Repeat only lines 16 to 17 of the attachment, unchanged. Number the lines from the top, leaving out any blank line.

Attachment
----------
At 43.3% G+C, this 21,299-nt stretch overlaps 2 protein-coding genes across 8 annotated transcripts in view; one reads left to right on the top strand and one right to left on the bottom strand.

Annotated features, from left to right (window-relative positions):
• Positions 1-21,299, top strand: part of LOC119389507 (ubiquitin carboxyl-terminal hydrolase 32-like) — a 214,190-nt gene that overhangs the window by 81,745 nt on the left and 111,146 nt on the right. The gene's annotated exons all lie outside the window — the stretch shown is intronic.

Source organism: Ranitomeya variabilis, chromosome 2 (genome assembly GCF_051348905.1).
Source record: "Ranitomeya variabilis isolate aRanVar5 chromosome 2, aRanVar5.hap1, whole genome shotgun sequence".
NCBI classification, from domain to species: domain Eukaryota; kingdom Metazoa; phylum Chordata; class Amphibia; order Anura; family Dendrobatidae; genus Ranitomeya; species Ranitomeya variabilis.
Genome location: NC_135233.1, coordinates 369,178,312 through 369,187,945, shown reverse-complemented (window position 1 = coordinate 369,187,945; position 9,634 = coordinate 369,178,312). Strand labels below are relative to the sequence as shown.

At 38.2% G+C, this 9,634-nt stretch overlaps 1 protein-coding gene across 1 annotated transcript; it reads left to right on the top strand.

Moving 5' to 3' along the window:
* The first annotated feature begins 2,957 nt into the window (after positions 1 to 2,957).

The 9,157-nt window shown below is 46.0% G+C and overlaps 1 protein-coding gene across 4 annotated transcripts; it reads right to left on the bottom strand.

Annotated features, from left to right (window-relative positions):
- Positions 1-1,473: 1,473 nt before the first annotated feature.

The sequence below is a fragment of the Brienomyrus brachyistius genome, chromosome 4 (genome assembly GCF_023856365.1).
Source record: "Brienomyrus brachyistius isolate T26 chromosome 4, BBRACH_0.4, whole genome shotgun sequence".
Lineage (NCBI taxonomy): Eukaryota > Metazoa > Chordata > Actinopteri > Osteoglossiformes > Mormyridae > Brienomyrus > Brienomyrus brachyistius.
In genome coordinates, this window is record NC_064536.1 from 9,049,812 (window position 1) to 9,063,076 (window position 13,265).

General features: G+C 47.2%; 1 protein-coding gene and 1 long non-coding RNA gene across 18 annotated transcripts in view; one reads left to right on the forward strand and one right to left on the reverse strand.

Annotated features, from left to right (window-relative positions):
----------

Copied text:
Lineage (NCBI taxonomy): Eukaryota > Metazoa > Chordata > Actinopteri > Osteoglossiformes > Mormyridae > Brienomyrus > Brienomyrus brachyistius.
In genome coordinates, this window is record NC_064536.1 from 9,049,812 (window position 1) to 9,063,076 (window position 13,265).